The Omlet Blog

Protect your chickens from coyotes 

Coyote in the distance facing away

Most chicken keepers have to consider how to keep their chickens safe from coyotes

Urbanization has encroached on natural coyote territories, increasing the sightings of this predator in residential streets and backyards. Notorious for being some of the most persistent of predators, coyotes will dig, scratch, bite, and push their way into many standard chicken enclosures. They’re also extremely agile and athletic, able to clear fences up to 8 feet tall.

Where are coyotes found?

Coyotes can be found in 49 US states – with Hawaii being the exception. From the southern plains, to mountain regions, and even tropical climates, coyotes thrive in a variety of ecosystems. With such a wide territory, coyotes are one of the most common chicken predators that flock raisers encounter. 

Being the intelligent and crafty creatures they are, coyotes have quickly learned that the presence of humans brings meal opportunities. Garbage is tempting to a coyote, but these wiley predators will take advantage of unprotected pets in even urban backyards – with chicken being a favorite among coyotes.

Why coyotes are a danger to chickens & signs of an attack

As a member of the canine family, coyotes have excellent scents of smell and hearing. While you may not always hear or smell your chickens, coyotes certainly do. Chickens make an ideal meal for a coyote due to their mild temperaments and high protein content. 

Coyotes will most often try to dig into your chickens’ pen – which is why anti-dig skirting is so vital. Quick tunnels dug right next to the run allow a coyote to squeeze through in a manner of minutes. Anti-dig skirting is attached to the run at a 90° angle, extending out by several inches, helping to prevent this tunneling tactic.  

You’ll notice dig marks or the beginnings of a tunnel if a coyote has visited your chickens’ run. You may also notice claw marks on the run and broken or bent chicken wire. Coyote’s footprints resemble those of a medium-sized dog – narrow, padded feet with 4 toes and claws.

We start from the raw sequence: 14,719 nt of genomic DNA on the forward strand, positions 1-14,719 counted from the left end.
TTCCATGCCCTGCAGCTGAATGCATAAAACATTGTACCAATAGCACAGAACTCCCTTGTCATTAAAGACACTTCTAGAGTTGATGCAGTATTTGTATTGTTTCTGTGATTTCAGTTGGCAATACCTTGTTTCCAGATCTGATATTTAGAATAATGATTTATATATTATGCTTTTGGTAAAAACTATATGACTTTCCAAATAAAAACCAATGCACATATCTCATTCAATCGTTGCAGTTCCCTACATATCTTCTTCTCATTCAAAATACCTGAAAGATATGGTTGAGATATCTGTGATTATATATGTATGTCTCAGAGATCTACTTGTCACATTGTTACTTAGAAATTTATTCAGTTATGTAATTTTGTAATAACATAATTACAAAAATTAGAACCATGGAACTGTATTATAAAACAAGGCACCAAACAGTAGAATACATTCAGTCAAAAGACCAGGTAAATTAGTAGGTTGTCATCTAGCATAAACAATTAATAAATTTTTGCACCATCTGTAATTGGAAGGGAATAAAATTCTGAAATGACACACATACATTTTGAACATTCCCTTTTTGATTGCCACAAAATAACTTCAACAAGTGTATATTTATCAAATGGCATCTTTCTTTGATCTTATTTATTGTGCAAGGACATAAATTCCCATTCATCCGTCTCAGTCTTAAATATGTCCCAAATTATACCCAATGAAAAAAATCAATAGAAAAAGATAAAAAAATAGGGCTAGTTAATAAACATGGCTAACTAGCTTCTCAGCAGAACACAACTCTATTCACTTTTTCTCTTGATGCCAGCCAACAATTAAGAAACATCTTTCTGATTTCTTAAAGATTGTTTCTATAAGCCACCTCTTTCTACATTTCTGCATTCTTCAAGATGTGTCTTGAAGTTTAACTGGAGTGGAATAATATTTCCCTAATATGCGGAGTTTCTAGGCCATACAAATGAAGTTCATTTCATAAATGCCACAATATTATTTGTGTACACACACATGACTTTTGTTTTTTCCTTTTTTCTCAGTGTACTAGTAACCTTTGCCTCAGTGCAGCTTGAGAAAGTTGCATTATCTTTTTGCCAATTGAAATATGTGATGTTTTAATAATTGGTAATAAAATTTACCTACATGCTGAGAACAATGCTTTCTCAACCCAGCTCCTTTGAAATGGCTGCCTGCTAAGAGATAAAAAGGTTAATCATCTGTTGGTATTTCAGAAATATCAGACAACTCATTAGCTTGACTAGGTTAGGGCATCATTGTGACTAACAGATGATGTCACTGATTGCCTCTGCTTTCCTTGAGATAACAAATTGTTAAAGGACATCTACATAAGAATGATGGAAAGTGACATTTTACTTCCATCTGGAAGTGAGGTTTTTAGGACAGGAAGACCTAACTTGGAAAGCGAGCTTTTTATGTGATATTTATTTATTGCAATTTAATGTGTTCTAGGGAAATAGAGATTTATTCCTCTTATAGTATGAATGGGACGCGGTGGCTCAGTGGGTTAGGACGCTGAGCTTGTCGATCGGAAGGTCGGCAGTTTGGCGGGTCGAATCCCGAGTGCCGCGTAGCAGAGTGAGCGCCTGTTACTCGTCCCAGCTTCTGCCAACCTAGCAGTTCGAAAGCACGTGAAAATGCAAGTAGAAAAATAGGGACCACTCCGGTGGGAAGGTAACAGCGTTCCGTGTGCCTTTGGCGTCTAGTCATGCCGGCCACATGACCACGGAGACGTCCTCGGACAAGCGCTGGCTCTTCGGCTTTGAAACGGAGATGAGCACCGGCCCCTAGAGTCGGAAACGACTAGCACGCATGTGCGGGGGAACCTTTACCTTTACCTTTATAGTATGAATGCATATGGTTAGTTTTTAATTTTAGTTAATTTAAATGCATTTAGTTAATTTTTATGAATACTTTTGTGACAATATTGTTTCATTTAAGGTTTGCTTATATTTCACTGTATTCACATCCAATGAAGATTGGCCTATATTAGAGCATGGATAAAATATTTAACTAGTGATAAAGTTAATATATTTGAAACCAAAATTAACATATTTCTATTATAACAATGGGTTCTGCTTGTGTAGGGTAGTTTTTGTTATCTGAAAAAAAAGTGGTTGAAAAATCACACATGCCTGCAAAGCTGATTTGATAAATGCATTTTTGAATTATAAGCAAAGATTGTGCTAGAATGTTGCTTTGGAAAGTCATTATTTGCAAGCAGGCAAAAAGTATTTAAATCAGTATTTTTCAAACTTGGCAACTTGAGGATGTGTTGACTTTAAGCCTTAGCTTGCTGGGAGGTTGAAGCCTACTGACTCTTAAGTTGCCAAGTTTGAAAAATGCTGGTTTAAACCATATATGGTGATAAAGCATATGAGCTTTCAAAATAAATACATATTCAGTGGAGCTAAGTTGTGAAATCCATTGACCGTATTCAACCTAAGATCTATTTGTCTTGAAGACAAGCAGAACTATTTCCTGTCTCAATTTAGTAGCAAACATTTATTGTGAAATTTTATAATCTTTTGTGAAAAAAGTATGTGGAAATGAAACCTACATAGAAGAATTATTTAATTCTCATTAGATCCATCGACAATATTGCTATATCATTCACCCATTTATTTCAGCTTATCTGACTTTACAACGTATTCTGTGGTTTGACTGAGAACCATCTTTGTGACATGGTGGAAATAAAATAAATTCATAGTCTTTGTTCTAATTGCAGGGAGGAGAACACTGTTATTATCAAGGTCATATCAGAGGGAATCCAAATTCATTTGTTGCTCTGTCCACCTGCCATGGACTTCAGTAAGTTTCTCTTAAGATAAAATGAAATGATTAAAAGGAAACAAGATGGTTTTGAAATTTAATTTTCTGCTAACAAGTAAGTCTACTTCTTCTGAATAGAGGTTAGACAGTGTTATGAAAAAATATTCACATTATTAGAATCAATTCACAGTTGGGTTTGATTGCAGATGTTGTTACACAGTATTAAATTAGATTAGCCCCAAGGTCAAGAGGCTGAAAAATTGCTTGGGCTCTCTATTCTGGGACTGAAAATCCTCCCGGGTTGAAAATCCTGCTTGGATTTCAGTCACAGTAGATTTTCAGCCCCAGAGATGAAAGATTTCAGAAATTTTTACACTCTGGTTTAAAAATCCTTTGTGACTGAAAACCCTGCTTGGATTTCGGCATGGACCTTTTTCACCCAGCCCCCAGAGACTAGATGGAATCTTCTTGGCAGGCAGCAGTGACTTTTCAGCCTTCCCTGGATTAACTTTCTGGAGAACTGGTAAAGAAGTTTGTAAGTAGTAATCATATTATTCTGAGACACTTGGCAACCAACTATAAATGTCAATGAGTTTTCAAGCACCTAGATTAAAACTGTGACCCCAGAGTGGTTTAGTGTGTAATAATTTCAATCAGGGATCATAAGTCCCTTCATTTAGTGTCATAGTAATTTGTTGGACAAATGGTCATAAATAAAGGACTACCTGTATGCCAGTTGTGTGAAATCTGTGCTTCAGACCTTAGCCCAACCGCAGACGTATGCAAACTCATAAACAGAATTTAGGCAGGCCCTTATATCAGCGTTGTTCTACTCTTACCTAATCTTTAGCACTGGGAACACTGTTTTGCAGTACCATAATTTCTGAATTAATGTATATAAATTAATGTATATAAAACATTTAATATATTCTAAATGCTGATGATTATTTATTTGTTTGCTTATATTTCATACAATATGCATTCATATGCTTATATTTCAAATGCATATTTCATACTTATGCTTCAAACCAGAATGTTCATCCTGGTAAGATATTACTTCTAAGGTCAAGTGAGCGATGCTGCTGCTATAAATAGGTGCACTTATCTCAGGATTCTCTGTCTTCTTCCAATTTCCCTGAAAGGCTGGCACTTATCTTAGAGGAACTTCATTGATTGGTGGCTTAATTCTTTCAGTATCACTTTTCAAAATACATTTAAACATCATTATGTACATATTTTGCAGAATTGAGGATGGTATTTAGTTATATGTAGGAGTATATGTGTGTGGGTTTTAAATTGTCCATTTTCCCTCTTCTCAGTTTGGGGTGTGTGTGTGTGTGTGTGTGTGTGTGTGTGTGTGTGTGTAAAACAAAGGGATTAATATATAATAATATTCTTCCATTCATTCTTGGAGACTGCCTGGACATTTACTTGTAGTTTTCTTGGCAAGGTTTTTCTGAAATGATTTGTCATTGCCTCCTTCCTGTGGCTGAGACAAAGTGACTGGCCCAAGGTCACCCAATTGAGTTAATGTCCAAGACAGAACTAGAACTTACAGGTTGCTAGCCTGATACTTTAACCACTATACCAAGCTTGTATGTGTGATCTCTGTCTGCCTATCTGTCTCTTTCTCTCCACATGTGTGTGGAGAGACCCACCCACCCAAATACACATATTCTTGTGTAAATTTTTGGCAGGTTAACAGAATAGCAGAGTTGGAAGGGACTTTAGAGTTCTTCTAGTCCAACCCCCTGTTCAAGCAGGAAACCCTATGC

Which coop is best to keep my hens safe from coyotes?

Wooden chicken coops are not always strong enough to withstand the advances of a determined coyote. Omlet’s line of heavy-duty plastic chicken coops offer superior predator protection. Predator-resistant setups are essential in keeping your hens as safe as possible from coyotes. 

Ensure chickens are secured at night 

Coyotes can be either nocturnal (most active at night) or diurnal (most active at dawn and dusk) depending on environmental factors. Most coyotes living close to urban areas will adopt a nocturnal schedule to come out while human residents are asleep. In more rural areas, it’s common to see coyotes roaming around sunrise and sunset. 

Omlet’s Autdoor for easy coop security

Depending on your schedule and where you live, you’ll need to make sure your hens are closed safely in their coop during a coyote’s most active hours. An Automatic Chicken Coop Door Opener can be easily installed on a secure Eglu Cube Chicken Coop to follow a routine based on the sun or the clock. The open and close schedules are customizable to fine-tune your flock’s routine. This way, your chickens will be tucked in safely even if you aren’t home to close the coop door – making it one of the many reasons flock-raisers love the Autodoor

The daylight setting of the Autodoor allows you to set the open and close times based on the amount of sunlight available. There is also an optional one-hour delay for this setting, which is particularly helpful during time changes in fall and spring. The amount of daylight is measured by a sophisticated light sensor on the Autodoor’s control panel, allowing you to adjust open and close times according to the readings. 

The Autodoor’s time setting enables you to set specific open and close times. This is particularly useful for those in rural areas that need to keep their hens in the safety of their coop until the sun has fully risen, and that need to tuck them in before dusk. 

Make sure the coop is well lit